Genetic and environmental factors as well as their interactions contribute to the pathogenesis of type 2 diabetes. Linkage analysis, candidate gene approaches, genome-wide association studies, and sequencing have been used in the identification of common, low-frequency and rare variants for type 2 diabetes. Genome-wide association studies have identified >80 common variants for type 2 diabetes, with small effect sizes (risk of type 2 diabetes increased by 5-40%). Almost all of these variants regulate insulin secretion, and only a few regulate insulin sensitivity. Common variants capture only ∼10% of the heritability of type 2 diabetes. Low-frequency and rare variants with large effects have also been identified, but their contribution to 'missing heritability' at the population level is limited. Gene-environment and gene-gene interactions and epigenetics are likely to contribute to the missing heritability of type 2 diabetes. Epigenetic factors (DNA methylations and histone modifications) are especially important because they might mediate the effects of environmental exposures on the risk of type 2 diabetes. Although understanding of the genetics of type 2 diabetes has exhibited great progress in the past few years, a substantial amount of additional work will be required to identify causal variants/genes and molecular mechanisms via which the association signals found confer diabetes risk.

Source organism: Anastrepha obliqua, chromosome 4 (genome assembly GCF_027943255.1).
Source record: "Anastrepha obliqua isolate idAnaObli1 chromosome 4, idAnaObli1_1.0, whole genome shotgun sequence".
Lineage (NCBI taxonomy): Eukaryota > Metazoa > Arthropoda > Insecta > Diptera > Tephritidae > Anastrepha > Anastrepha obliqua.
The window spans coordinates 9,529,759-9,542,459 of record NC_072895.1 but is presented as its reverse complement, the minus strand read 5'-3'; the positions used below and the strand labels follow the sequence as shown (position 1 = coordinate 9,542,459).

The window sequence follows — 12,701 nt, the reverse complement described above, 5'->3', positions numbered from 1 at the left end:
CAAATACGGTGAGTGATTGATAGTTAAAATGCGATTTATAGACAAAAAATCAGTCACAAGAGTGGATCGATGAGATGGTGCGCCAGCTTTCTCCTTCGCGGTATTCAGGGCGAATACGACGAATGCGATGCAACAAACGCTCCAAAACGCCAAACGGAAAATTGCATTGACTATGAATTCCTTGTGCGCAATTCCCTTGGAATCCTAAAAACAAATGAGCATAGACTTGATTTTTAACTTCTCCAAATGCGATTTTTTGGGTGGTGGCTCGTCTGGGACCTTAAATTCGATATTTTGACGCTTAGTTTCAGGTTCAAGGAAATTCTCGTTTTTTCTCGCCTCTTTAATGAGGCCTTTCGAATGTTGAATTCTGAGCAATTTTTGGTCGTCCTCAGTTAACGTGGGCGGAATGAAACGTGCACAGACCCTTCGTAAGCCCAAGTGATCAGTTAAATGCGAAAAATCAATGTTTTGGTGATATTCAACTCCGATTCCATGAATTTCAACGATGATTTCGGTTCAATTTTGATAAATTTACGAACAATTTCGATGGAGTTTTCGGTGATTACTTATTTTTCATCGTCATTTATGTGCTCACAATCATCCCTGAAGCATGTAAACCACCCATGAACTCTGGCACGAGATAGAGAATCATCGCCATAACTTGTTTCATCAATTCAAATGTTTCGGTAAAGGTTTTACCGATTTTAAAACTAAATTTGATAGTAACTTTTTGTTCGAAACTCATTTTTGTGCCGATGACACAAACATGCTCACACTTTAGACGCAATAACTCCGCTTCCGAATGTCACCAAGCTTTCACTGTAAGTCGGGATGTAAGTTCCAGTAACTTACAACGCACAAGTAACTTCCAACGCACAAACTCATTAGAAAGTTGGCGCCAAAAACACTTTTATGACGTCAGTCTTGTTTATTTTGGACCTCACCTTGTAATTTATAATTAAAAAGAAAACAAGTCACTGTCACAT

© 2016 S. Karger AG, Basel.